The Deep Space Climate Observatory, launching Sunday, will keep an eye on Earth from a very special perch. Called a Lagrangian point, the spacecraft’s future home is part of a constellation of stable parking spots for satellites in orbit.
At one of these points, the pull of the sun and the Earth combine in just the right way to keep a satellite from being flung out of the solar system. The new satellite, also known as DSCOVR, won’t be alone at its Lagrangian point. For 30 years, space agencies have been capitalizing on the unique properties of these quirky places. (See “Spacecraft to Watch Earth and Warn of Solar Storms.”)
A spacecraft in one of these pockets needs very little fuel to stay at a constant location relative to the Earth, helping extend the life of the mission.
What’s more, satellites that stay in this sweet spot between the sun and Earth avoid the dramatic temperature swings and periodic magnetic disruptions that Earth-orbiting satellites encounter as they pass behind the planet.
Five Lagrangian points, named for mathematician Joseph-Louis Lagrange, occur with any circular orbit, not just the Earth’s path around the sun.
The Earth and moon together create five Lagrangian points, for example. And some of the stable pockets created by Jupiter’s orbit have captured so-called Trojan asteroids.
Limited Real Estate
The DSCOVR satellite will travel a million miles, or roughly one percent of the way to the sun, to its home at the Earth-sun Lagrangian point known as L1. From there it will have unobstructed views of the sun and Earth.
If this is such a great location for a satellite, won’t it start to get crowded?
In fact, several other missions have also taken advantage of L1.
The first, launched in 1978, was the International Sun-Earth Explorer-3 (ISEE-3), which was diverted along an elaborate trajectory to allow it to make the first intercept of a comet’s tail. Three decades later, a private group tried unsuccessfully to revive the dormant satellite when its complicated orbit brought it close to Earth again. (See “Zombie Spacecraft Rescue Planned by Private Group.”)
DSCOVR will be joining a few other satellites already located at L1: the Advanced Composition Explorer, which compared solar and interstellar particles; the Solar and Heliospheric Observatory, which is studying the sun; and the WIND mission to study the impact of solar wind.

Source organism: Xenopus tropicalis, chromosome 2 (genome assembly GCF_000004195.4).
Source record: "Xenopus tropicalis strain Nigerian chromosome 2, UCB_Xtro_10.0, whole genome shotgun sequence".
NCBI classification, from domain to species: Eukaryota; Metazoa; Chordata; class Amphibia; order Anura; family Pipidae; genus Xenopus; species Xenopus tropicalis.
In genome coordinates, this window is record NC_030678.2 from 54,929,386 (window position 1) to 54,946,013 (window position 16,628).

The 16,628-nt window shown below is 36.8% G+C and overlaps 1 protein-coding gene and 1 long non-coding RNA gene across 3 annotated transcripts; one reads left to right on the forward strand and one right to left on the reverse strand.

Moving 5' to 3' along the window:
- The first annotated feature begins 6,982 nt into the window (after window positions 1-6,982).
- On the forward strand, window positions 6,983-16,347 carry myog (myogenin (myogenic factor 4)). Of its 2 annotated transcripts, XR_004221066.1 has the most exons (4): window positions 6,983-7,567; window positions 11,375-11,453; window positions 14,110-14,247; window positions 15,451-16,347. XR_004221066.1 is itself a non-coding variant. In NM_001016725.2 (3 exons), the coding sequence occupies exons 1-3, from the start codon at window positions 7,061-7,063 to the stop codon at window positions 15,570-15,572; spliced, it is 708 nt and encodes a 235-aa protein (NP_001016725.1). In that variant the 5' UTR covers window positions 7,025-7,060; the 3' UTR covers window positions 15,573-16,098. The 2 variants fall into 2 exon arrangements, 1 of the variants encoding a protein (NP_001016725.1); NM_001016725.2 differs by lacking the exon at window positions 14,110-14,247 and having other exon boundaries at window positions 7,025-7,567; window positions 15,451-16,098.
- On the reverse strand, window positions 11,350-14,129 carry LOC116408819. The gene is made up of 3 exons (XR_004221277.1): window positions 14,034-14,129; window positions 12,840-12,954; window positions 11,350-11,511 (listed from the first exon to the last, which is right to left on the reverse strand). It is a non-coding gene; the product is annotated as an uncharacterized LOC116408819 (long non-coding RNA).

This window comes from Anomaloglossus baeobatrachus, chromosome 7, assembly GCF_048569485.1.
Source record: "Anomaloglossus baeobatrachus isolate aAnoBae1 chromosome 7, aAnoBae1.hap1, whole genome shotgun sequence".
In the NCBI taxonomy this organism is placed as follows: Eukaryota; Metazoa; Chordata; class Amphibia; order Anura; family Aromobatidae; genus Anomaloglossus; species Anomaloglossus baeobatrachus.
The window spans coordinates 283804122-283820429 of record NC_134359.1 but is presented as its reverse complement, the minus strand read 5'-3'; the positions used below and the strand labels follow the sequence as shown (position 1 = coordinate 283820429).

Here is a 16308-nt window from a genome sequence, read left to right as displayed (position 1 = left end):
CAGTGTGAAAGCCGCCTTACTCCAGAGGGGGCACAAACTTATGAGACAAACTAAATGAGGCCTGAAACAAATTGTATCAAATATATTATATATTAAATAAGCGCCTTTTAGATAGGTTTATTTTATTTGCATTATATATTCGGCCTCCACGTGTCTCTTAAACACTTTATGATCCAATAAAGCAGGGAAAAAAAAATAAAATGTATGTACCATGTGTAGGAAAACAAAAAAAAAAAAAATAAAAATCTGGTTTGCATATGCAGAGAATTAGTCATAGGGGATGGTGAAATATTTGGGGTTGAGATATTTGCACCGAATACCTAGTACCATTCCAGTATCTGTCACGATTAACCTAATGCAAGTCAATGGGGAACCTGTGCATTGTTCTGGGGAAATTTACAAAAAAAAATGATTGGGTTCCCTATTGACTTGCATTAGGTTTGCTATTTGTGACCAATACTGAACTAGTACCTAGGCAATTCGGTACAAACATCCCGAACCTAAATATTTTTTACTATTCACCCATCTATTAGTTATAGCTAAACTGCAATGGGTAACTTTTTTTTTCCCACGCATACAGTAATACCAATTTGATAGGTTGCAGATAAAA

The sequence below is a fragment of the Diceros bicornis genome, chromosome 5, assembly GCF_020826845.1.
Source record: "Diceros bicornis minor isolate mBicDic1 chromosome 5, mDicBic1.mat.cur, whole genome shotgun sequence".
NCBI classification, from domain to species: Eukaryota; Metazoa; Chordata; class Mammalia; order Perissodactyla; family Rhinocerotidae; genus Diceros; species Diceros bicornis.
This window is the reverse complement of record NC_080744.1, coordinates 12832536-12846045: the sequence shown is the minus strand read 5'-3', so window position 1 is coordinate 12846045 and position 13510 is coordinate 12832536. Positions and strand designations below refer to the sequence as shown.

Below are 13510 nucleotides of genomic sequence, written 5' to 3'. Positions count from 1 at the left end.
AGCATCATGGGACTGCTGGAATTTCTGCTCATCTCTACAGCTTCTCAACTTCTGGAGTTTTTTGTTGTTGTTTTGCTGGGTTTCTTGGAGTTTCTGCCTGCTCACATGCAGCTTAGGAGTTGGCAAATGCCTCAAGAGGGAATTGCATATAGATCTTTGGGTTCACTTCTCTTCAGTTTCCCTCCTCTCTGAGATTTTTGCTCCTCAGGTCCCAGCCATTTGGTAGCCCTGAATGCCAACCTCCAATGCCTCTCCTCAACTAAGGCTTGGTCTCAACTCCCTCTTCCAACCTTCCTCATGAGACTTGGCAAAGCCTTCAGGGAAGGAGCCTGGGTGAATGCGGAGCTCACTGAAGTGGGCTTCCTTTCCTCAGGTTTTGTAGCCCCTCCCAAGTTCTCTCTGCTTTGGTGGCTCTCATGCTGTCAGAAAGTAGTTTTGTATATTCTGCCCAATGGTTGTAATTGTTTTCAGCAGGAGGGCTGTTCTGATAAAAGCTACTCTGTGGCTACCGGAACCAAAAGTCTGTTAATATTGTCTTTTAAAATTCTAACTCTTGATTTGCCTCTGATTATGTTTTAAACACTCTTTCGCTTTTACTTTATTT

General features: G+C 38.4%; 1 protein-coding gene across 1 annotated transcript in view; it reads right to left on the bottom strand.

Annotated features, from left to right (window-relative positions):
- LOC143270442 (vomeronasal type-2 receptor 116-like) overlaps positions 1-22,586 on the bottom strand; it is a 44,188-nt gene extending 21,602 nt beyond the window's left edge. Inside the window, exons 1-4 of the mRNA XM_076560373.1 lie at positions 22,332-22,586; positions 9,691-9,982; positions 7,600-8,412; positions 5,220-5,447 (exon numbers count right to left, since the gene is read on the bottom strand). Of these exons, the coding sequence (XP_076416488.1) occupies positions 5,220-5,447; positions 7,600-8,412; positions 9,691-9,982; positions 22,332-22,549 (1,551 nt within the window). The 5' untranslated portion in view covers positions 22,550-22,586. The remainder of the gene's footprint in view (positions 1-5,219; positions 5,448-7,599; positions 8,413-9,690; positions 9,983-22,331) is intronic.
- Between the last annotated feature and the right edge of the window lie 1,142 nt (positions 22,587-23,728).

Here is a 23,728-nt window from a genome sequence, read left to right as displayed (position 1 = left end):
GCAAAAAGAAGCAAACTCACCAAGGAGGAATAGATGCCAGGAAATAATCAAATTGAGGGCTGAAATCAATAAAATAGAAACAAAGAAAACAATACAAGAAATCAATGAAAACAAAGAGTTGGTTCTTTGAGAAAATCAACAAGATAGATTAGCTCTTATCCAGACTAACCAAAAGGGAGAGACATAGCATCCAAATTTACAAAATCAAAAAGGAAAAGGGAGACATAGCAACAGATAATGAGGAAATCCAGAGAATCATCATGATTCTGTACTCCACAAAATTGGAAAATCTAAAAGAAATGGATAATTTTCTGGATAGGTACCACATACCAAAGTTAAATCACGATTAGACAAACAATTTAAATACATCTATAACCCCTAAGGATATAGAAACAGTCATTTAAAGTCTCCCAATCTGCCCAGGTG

So won’t the new satellite send these others hurtling into space like balls on a pool table?
Fortunately, multiple missions can play together nicely at this spot because the spacecraft don’t sit directly on L1. Instead, they move around the point in one of two types of looping orbits, known as Lissajous orbits or halo orbits.
It’s as if they become tiny moons orbiting an invisible planet circling the sun at the same pace as Earth.
Marc Kuchner, an astrophysicist at NASA’s Goddard Space Flight Center, says it’s just like commercial airspace. “You can fly a lot of planes between Los Angeles and New York,” he said. “Just like you can stack a lot of 747s in 40,000 feet, you can also stack a lot of satellites at L1, L2, or any of these Lagrangian points.”
Mission commanders don’t avoid placing their satellites at the point itself out of pure politeness, but to keep an uncluttered line of communication.
“The problem is the sun is in the background then,” said Robert Farquhar, a retired NASA mission design specialist sometimes known as the master of getting to places, who figured out how to redirect ISEE-3 onto its comet intercept course. Solar interference can make it hard for the satellite to send data back to Earth.
The equilibrium at L1 is not completely stable, so these satellites require periodic “station keeping” adjustments to keep them orbiting correctly. Eventually they will run out of fuel and will not be able to hold their positions.
The Other Sweet Spots
Another point, L2, is also located along the straight line that passes through the Earth and the sun. It is about a million miles away on the opposite side of Earth, in the direction of our planet’s shadow.
This second point is a preferred perch for missions that need to search deep into space and whose sensitive instruments would be particularly challenged by hot and cold extremes, the magnetic field, or solar wind.
The James Webb Space Telescope, launching in 2018, will peer out from L2 with a number of infrared sensors to study the period shortly after the big bang, the formation of solar systems like our own, and other topics. (See video: “Building the Largest Space Telescope Ever.”)
Both the European Space Agency and the China National Space Administration have already placed probes at L2.
The other Lagrangian point along the Earth-sun axis is called L3, but since it sits on the far side of the sun, it’s less useful for space probes: A satellite there would never have a direct line of communication with the Earth.
The final two Lagrangian points, L4 and L5, are the most stable of the group, and are located partially ahead and partially behind the Earth along its orbit.